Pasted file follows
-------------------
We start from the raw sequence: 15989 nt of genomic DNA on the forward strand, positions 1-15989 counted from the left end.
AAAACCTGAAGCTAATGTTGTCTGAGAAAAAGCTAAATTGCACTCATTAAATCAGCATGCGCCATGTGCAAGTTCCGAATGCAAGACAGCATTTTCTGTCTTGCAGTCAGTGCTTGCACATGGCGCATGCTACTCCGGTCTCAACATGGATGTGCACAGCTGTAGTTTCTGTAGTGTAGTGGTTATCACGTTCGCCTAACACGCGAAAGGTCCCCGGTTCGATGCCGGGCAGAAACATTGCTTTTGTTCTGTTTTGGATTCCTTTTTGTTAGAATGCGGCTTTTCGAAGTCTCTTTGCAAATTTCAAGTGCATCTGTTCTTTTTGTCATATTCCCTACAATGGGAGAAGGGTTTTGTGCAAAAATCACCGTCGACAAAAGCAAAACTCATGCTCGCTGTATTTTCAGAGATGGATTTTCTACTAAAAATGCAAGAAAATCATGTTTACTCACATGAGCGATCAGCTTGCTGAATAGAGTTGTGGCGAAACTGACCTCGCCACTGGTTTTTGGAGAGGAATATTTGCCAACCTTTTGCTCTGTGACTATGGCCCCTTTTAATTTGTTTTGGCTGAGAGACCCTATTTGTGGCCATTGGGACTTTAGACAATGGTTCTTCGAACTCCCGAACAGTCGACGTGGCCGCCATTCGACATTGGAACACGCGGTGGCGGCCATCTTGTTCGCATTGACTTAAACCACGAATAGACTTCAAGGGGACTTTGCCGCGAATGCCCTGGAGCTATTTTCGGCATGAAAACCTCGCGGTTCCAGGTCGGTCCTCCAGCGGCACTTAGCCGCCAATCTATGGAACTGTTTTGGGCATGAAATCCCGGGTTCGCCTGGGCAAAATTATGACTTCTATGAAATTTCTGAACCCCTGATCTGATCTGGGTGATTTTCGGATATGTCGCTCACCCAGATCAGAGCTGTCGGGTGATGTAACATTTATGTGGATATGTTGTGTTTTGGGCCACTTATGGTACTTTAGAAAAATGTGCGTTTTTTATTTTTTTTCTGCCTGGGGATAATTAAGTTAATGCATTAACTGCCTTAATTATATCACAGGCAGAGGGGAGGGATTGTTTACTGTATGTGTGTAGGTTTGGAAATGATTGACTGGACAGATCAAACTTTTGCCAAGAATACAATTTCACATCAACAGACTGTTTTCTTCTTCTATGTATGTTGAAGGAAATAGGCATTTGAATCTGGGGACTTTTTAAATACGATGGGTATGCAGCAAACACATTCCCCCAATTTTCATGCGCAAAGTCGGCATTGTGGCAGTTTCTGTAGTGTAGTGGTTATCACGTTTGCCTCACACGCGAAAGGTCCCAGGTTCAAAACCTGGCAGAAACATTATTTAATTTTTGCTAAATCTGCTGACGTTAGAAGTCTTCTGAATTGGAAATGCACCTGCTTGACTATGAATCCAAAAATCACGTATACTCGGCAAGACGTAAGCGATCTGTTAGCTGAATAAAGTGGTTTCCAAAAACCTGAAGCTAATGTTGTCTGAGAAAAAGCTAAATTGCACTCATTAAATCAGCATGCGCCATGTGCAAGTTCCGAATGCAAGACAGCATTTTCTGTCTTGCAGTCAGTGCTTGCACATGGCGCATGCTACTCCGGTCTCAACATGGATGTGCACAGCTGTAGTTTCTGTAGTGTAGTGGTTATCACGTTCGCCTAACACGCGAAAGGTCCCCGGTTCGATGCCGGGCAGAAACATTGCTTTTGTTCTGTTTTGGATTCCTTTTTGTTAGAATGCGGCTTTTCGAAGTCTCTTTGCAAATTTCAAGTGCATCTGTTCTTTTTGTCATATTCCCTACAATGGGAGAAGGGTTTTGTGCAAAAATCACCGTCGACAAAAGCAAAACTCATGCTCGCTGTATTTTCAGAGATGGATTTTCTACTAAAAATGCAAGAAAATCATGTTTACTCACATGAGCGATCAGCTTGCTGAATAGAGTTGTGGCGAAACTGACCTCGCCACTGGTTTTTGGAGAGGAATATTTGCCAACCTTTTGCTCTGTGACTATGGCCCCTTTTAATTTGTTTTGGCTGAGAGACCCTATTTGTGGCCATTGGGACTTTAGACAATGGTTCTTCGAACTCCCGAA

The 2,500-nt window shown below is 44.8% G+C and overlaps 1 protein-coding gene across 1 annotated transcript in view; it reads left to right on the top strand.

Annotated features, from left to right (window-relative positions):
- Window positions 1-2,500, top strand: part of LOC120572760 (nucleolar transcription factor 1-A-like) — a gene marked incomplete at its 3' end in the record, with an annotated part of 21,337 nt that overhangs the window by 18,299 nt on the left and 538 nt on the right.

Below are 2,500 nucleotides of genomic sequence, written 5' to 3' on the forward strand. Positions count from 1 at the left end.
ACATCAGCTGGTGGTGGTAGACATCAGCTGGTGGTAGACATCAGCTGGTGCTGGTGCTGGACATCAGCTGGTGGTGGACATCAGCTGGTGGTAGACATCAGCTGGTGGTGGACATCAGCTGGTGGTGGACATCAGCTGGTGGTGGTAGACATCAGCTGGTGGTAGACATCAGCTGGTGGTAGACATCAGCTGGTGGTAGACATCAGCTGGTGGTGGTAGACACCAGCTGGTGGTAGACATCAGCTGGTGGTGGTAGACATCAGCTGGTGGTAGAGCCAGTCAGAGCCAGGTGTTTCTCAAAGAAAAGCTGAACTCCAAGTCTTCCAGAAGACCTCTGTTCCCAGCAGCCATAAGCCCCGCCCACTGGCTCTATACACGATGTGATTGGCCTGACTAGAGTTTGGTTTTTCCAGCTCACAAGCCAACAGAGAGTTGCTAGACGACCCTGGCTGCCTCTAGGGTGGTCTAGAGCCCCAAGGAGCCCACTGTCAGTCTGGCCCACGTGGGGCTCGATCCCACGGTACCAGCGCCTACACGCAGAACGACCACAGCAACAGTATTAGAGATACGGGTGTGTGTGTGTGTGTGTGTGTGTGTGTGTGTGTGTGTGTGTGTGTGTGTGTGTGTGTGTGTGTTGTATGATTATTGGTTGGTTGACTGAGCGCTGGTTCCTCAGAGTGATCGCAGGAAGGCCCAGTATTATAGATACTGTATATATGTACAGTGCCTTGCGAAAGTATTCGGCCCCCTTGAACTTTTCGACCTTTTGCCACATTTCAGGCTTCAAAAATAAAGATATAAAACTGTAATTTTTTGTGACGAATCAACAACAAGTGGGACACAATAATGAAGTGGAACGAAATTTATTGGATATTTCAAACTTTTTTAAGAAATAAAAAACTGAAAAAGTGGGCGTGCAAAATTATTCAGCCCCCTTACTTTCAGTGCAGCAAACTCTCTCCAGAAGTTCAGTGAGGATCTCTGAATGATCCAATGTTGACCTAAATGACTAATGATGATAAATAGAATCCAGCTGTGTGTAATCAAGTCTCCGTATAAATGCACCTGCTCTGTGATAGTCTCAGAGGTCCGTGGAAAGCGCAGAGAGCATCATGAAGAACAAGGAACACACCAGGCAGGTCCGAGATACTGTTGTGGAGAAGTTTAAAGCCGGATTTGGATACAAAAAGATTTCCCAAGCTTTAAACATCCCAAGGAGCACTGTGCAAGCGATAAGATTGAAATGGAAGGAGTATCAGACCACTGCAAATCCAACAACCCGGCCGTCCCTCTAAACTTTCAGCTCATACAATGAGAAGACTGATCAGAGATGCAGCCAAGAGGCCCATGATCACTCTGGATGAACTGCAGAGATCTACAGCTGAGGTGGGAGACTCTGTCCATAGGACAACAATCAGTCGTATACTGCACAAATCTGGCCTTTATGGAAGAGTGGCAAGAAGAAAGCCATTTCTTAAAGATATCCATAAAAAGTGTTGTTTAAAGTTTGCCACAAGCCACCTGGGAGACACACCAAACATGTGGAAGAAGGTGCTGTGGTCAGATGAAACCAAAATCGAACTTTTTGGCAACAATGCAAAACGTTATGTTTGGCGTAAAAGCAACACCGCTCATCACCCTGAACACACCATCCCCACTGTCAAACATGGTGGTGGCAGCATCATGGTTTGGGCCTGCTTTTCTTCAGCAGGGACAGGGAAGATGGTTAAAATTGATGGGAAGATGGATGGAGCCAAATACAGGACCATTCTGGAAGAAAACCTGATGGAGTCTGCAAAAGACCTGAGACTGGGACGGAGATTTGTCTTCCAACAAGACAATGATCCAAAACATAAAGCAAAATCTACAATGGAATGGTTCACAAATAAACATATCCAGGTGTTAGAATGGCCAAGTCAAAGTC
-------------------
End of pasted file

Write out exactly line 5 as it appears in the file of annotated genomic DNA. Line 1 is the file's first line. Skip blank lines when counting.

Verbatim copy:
- Window positions 1-2,500, top strand: part of LOC120572760 (nucleolar transcription factor 1-A-like) — a gene marked incomplete at its 3' end in the record, with an annotated part of 21,337 nt that overhangs the window by 18,299 nt on the left and 538 nt on the right.